A recap of Monday’s stories in brief: Guterres holds “focused and frank” informal talks over Cyprus, responds to Colombia protests; Violence targeting women impedes peace; UN Mission, community condemn South Sudan violence; UN weather watchdog sounds climate alarm; Norway hosts anti-landmine summit.
UN chief praises peaceful Colombia protests, condemns violence
Secretary-General António Guterres is following developments in Colombia closely, and has acknowledged the “largely peaceful spirit” that characterized last week’s protest marches, as well as the Government’s effort to proceed with a national dialogue, his spokesperson has said.
Hundreds of thousands of demonstrators marched in Bogota and other cities in a nationwide general strike critical of President Ivan Duque, voicing complaints over proposed labour reform, and reported killings of indigenous leaders, as well as allegations of corruption which has marred the South American nation for generations.
The UN chief welcomed the peaceful nature of the 21 November strike, but also expressed concern for incidents of violence and vandalism, including an attack late on Sunday that left three police officers dead, and injured others.
Climate change: Another year of record gas emissions, warns UN meteorological agency
Levels of the three main heat-trapping gases emitted into the atmosphere – carbon dioxide (CO2), methane, and nitrous oxide – have reached yet another high, the UN meteorological agency, WMO, said on Monday.
In an appeal to Governments to do more to reverse countries’ reliance on producing energy from fossil fuels, in line with the 2015 Paris Agreement on Climate Change, WMO Secretary-General Petteri Taalas, warned that “the future welfare of mankind” was at stake.
According to the World Meteorological Organization’s Greenhouse Gas Bulletin, since 1990, so-called “long-lived” greenhouse gases have caused a 43 per cent increase in total radiative forcing - the warming effect on the climate.
Our full story, here.
Violence against women a barrier to peaceful future for all
Senior officials from across the United Nations on Monday stood in solidarity with survivors of violence against women and activists working to end the all-too common human rights violation.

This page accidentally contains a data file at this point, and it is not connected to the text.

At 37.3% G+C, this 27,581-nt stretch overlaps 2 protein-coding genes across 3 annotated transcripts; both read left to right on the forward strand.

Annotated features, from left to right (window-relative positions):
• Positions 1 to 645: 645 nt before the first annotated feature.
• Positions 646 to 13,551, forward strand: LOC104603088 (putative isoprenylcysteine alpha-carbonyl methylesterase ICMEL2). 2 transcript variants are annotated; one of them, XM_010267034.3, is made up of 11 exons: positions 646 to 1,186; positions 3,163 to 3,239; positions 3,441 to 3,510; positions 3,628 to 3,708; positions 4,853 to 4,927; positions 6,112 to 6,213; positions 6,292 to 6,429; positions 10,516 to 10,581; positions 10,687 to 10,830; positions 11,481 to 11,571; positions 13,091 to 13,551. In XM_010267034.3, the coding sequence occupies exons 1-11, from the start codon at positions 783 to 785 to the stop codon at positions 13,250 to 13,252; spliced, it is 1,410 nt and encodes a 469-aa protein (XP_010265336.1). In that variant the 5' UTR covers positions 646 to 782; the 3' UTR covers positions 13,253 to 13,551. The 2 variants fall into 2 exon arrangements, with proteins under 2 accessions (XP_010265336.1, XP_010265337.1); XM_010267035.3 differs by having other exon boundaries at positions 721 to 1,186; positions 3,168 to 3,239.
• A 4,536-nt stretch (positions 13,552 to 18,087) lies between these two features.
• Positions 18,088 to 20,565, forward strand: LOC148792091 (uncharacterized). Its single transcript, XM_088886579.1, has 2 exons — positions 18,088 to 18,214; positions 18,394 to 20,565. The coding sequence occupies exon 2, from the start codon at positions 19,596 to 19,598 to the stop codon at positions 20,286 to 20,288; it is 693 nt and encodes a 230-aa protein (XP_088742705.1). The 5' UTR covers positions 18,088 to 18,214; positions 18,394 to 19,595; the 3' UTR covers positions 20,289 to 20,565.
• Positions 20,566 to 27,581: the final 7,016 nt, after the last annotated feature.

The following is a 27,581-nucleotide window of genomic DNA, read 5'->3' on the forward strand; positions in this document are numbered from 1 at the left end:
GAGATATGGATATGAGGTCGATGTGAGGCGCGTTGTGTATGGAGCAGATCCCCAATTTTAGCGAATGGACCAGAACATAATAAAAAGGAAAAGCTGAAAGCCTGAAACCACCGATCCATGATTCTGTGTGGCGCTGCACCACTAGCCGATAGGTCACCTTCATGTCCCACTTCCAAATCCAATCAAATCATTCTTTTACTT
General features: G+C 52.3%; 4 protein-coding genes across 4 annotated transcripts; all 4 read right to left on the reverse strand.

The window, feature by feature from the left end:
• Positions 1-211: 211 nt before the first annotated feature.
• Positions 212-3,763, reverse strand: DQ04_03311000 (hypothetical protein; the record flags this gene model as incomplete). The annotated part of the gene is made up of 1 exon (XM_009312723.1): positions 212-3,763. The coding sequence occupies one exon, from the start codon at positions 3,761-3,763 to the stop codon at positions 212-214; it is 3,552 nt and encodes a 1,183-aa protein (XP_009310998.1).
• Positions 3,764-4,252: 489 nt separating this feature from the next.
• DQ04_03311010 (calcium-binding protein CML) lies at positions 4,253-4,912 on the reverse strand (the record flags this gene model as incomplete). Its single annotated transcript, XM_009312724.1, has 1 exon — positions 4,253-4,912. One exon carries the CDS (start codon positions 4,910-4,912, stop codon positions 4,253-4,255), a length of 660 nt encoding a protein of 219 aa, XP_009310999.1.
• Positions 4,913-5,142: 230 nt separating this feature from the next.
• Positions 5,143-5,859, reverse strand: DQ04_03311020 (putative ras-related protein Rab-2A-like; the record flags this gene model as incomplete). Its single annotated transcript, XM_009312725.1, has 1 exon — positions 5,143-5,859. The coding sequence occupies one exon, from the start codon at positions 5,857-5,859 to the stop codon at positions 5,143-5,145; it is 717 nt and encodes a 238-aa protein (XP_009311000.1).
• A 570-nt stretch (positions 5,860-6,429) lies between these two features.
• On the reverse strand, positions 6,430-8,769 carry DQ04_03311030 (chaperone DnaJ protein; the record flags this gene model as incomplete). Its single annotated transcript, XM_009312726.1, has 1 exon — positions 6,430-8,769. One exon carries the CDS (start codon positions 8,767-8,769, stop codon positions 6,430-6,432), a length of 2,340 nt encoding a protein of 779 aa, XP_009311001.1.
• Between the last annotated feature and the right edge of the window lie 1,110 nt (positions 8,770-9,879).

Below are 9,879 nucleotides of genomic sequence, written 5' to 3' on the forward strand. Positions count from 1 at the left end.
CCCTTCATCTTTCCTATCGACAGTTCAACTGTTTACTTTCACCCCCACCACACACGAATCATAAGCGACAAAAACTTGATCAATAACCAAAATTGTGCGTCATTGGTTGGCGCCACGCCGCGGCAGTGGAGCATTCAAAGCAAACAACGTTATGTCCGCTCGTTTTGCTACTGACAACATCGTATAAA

"As we go about our business, one woman in three that we encounter has been or will be subjected to violence,” said Maria Luiza Ribeiro Viotti, UN Chef de Cabinet, speaking on behalf of the Secretary-General.
“In some regions, and for some groups of women, the rate is even far higher—and this is only the violence that is reported, so the real level is indeed far higher.”
More in our full story.
UN Mission, community leaders, condemn South Sudan violence which left two dead at camp
Community leaders issued an apology on Monday after rioting on 21 November by “drunken youth” within a UN Protection of Civilians site run by UNMISS in South Sudan, left two dead and eight UN personnel injured, including five police officers.
Last Thursday’s clashes erupted between intoxicated youth in the northern town of Bentiu, and when UN police from the Mission attempted to intercede and restore order, the rioters turned on the officers, pelting them with stones and sticks.
Here’s our coverage.
Mine action champion, Norway hosts anti-landmine summit
To Oslo Norway now, where over 700 mine action experts and survivors from around the world have gathered to reduce the growing number of civilians maimed or killed by landmines, with the goal of seeing a mine-free world.
So far, 52 million anti-personnel mines have been destroyed under the convention, allowing millions of square metres of once contaminated land, to be used again.
Though the capital city Oslo is 2,000 kilometres away from the nearest minefield, Norway is championing the ban on the “indiscriminate weapons”, the Norwegian Ambassador to the UN in Geneva, Hans Battskar said, having hosted the Convention’s adoption in 1977.
Listen to or download our audio News in Brief for 25 November on SoundCloud: